Why can Channels not be used by threads?

I am using Channels to synchronize and distribute workloads between threads (and it is working really well).

However, the documentation about @threads states that the assumptions that go into the threading model mean that

Communicating between iterations using blocking primitives like Channels is incorrect.

Why is this so? Why is it wrong to use channels with threads?

if it’s “blocking”, it means two different iterations (also two different threads) can’t work at the same time, so what’s the point?

I mean, I have ensured that there are no race conditions or deadlocks, and the threads very much do work in parallel at the same time (the channels are used for a very small amount of time only in each iteration). So… did I just misread the documentation, and all it is saying is that you shouldn’t create deadlocks, race conditions, and need to be tiny bit careful that you still run in parallel? Because the way it is worded seems to suggest some deep technical incompatibility between threads and channels?

If I were to hazard a guess, the problem is that the @threads macro does not guarantee that all iterations will be scheduled simultaneously. Thus you could end up in a situation where iteration i calls take! on an empty channel, blocking until someone else calls put! on it—but iteration j, which is supposed to do the put!, won’t be scheduled until after iteration i is finished. Maybe the scheduler decided to run iterations i and j sequentially in the same task.

This is an issue specifically with the @threads macro, not with combining channels and threads in general. You should be safe if you replace

Threads.@threads for i in I
    # stuff


@sync for i in I
    Threads.@spawn begin
        # stuff

Ah, thanks, that would make sense.

I guess, to ensure no deadlocks, I would need to know if two tasks happen to run on the same thread. That is, can I ensure that nthreads() tasks run on different threads each?

No, this is not necessary. Tasks on the same thread can yield to each other just like any other asynchronous tasks. Tasks started with Threads.@spawn and Threads.@threads [:dynamic] are not even pinned to a specific thread, and can and will migrate between threads during execution.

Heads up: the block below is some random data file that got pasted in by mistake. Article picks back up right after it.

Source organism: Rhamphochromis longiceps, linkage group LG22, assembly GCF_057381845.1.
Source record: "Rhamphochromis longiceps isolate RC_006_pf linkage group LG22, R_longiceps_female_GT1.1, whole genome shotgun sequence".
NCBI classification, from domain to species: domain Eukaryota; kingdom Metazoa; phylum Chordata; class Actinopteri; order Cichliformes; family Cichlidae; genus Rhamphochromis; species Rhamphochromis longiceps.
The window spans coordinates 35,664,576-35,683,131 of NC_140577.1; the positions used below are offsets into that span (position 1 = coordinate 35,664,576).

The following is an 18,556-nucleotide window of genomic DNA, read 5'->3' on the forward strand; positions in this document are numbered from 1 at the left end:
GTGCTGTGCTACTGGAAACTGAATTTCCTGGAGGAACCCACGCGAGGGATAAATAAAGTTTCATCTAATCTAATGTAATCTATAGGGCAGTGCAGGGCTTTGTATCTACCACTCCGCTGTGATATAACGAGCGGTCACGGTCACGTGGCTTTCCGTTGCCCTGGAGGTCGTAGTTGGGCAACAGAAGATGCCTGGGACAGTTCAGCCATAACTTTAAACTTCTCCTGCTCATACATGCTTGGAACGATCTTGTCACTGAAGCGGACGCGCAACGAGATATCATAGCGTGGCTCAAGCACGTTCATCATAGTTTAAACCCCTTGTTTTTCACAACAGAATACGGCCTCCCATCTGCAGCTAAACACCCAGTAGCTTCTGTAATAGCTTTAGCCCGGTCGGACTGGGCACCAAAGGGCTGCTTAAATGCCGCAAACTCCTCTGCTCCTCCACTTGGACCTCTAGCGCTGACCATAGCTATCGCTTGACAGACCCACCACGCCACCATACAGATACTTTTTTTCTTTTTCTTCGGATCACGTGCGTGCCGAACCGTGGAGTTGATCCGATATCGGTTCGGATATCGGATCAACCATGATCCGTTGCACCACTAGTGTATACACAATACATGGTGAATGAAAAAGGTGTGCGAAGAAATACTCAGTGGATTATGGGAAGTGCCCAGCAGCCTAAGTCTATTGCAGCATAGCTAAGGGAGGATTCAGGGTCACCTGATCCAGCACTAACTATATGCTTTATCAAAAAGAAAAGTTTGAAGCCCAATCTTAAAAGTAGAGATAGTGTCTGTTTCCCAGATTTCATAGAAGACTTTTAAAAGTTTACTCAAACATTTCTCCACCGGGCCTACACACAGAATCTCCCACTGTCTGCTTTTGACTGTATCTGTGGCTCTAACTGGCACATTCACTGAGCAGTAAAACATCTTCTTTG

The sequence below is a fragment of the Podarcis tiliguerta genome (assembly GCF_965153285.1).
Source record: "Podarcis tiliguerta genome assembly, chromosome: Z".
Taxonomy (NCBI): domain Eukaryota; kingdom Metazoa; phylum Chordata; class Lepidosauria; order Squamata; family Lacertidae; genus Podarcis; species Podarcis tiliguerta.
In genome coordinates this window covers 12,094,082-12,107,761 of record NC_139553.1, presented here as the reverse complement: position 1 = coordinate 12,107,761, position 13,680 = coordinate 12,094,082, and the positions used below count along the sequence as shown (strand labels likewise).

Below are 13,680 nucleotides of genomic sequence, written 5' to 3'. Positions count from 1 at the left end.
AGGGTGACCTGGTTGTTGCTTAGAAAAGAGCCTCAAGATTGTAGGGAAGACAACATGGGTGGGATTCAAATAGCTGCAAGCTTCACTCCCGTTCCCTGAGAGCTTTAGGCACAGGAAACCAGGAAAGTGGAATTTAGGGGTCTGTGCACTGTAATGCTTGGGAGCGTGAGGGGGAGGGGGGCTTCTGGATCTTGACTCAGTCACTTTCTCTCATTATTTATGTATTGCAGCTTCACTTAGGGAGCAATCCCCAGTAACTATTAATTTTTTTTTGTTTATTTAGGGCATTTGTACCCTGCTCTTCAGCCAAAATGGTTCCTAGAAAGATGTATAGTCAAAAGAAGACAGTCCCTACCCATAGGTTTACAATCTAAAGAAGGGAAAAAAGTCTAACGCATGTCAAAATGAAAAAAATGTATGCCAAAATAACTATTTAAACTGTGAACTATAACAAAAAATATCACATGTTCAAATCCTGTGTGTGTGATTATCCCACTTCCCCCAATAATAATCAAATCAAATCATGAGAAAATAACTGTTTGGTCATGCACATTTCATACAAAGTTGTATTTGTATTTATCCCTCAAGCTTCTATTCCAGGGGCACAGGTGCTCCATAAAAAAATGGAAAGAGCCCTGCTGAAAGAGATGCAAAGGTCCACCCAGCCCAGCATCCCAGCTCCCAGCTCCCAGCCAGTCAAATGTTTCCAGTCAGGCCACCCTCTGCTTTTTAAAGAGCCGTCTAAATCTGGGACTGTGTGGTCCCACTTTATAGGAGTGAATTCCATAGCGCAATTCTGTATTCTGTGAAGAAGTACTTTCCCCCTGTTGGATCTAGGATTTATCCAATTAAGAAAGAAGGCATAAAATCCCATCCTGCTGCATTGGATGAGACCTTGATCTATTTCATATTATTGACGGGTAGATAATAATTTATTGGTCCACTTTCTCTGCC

The gotcha when using @threads is that it does not guarantee a one-to-one correspondence between tasks and loop body iterations, and it does not guarantee that all tasks are scheduled concurrently. It may combine multiple iterations into a single task, and it may choose to wait until some tasks are finished before starting others. That’s why (quoting the documentation) The loop body for each iteration must be able to make forward progress independent of other iterations.

If you spawn exactly nthreads() tasks with Threads.@spawn, chances are they will occupy one thread each.

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I think a lot of what you’re missing is that threads share memory so you don’t need channels. You can just use a regular array that you push and pop from (with appropriate locking).

Isn’t a Channel just this but with the locking built-in and automated? From what I can tell it’s made for exactly this purpose (message-passing and synchronization between asynchronous/multithreaded tasks—not to be confused with RemoteChannel, which is for use with multiprocessing). The manual array-and-lock approach runs into exactly the same issues with @threads.


Yes, but as you pointed out, it has blocking semantics, which are not always acceptable or desirable. push! and pop! on Array don’t block, and pop! throws if you try to remove an element from an empty array.